Bald Eagles continue to be seen in Ashland, Caribou, Fort Fairfield, Presque Isle, Island Falls and near Oxbow. An adult was eyeing the aforementioned Goldeneyes at the Caribou Dam on the 15th. The Coopers Hawk was reported in Presque Isle in the first week of January but not since.

A Ruffed Grouse was seen sunning itself in Westmanland on the 20th. Barred Owls were heard in Fort Fairfield in early January.

The Three-toed Woodpecker was seen on the 5th at the usual spot along the Muscovic Road in Stockholm. A group of three Gray Jays were also seen here. Pileated Woodpeckers were seen in Presque Isle, New Sweden and Woodland.

Blue Jays were one of the most widely reported bird species in Aroostook County this month. Ken Lamb photographed this jay at his feeder in Chapman. A few American Crows continue to winter all they way up to Madawaska and Fort Kent. The only waxwing reported so far this month was a window-killed Bohemian Waxwing found in Caribou on the 9th. Northern Cardinals were reported in Caribou and Presque Isle.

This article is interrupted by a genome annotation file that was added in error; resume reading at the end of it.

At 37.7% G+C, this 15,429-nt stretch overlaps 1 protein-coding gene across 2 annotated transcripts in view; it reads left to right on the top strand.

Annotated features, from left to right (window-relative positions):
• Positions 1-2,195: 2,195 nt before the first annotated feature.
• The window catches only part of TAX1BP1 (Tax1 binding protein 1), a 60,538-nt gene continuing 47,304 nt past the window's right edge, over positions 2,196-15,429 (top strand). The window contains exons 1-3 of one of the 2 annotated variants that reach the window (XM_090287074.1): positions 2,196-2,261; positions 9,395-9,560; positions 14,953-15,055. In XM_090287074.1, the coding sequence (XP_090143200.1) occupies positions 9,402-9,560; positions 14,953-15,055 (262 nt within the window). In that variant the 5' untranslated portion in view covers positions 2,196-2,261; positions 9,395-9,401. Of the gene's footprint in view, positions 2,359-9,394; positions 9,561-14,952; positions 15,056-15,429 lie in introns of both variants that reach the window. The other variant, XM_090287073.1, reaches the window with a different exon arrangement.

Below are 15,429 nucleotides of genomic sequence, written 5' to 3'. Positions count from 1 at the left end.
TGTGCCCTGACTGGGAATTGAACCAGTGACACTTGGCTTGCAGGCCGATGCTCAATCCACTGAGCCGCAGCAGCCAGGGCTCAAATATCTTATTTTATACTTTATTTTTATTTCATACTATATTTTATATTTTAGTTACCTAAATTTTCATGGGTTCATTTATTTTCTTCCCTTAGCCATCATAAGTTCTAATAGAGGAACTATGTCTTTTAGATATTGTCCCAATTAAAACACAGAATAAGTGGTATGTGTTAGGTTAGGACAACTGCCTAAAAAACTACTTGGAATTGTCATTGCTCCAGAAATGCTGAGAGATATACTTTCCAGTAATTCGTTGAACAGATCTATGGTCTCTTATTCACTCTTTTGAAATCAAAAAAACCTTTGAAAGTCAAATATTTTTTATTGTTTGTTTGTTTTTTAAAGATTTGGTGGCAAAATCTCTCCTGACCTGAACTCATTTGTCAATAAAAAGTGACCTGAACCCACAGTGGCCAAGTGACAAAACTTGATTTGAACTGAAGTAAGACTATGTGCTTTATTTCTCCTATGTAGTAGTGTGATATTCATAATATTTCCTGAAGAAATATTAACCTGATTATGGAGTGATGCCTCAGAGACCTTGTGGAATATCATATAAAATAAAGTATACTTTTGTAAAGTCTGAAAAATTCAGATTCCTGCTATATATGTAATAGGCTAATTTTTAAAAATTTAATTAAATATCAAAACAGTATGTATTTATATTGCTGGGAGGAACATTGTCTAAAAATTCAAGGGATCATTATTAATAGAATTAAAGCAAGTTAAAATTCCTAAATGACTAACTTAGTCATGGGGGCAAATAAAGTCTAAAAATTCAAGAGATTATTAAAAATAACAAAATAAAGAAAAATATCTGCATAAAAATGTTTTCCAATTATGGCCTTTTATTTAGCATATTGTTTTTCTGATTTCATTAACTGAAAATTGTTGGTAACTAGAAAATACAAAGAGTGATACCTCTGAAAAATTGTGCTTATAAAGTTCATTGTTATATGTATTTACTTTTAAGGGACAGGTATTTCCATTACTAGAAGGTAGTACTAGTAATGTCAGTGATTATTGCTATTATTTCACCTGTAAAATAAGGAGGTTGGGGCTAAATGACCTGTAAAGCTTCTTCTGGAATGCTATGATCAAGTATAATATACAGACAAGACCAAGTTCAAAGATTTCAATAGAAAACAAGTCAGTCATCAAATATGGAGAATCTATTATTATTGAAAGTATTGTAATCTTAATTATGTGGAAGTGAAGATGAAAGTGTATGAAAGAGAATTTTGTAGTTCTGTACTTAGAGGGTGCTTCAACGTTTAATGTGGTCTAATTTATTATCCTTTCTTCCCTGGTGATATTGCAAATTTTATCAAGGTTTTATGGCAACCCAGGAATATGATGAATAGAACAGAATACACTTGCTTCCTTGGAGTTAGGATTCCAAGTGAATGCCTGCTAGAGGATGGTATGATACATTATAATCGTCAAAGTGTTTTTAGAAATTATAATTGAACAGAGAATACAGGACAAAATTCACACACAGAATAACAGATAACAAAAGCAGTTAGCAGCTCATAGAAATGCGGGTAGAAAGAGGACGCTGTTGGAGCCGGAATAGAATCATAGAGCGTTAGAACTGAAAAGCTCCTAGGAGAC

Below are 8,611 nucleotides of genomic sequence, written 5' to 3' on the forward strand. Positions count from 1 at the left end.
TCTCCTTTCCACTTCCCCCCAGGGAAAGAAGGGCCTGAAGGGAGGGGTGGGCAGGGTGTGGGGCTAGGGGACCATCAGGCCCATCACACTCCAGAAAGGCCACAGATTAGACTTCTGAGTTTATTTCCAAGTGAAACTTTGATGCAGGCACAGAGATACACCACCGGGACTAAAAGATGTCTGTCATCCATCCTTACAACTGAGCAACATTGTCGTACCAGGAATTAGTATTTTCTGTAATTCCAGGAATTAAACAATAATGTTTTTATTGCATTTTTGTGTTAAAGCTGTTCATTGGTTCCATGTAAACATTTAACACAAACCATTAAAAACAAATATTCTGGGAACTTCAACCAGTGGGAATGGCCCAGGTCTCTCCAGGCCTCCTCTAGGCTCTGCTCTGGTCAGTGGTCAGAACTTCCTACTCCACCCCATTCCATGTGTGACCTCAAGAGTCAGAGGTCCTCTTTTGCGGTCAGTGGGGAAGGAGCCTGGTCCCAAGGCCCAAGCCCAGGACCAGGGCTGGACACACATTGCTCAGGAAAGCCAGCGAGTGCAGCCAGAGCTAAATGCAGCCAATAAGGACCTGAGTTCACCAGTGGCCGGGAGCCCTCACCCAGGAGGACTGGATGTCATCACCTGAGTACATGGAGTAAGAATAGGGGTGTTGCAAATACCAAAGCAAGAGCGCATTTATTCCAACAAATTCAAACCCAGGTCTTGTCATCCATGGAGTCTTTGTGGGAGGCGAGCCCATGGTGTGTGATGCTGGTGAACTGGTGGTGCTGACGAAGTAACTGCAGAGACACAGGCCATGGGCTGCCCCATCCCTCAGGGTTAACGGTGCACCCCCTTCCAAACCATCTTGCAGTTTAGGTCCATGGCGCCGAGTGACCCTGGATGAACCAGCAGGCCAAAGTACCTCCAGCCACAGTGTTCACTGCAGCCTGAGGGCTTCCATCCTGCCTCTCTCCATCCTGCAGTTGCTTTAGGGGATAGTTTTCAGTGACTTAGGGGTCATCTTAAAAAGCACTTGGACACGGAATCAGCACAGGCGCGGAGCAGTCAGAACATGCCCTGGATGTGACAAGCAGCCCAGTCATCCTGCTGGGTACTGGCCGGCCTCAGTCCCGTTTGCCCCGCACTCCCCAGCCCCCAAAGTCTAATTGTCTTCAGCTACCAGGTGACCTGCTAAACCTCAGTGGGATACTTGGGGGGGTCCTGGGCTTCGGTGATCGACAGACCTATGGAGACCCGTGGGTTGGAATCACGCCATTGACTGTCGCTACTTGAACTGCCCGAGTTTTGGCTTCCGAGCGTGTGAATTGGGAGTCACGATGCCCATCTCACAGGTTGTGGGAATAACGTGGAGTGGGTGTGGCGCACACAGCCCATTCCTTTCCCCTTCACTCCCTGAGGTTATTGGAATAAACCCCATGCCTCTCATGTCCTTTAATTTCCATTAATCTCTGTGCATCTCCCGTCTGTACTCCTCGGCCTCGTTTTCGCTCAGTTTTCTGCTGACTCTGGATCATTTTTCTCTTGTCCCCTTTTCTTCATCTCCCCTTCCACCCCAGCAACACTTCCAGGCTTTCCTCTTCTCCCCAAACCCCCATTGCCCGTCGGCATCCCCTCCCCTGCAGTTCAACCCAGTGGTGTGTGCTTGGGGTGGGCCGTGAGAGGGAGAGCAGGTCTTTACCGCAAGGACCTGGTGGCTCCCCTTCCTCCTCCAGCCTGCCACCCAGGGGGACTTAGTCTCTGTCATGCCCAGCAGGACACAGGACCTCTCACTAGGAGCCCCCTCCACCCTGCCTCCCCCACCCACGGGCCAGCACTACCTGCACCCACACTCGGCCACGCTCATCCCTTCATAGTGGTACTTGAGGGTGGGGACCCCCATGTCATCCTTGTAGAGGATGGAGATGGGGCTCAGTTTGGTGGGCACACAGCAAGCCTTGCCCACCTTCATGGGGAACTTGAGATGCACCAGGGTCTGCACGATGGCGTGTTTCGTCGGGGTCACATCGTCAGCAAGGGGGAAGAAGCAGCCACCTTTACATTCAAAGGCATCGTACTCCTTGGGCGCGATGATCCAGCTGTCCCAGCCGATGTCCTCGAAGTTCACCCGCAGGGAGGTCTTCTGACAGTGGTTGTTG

Several observers reported declining Mourning Dove flocks recently.

Large numbers of Black-capped Chickadees and Red-breasted Nuthatches have been reported at feeders across the area. White-breasted Nuthatches are being seen at feeders in Caribou and Presque Isle. An uncommon Brown Creeper was a one-day visitor to my yard in Woodland on the 6th.

An adult Northern Shrike was chasing redpolls at a feeder in Mt Chase.

Sparrow species seem well represented so far this winter. This is surprising considering the duration and depth of the snow cover we’ve experienced so far.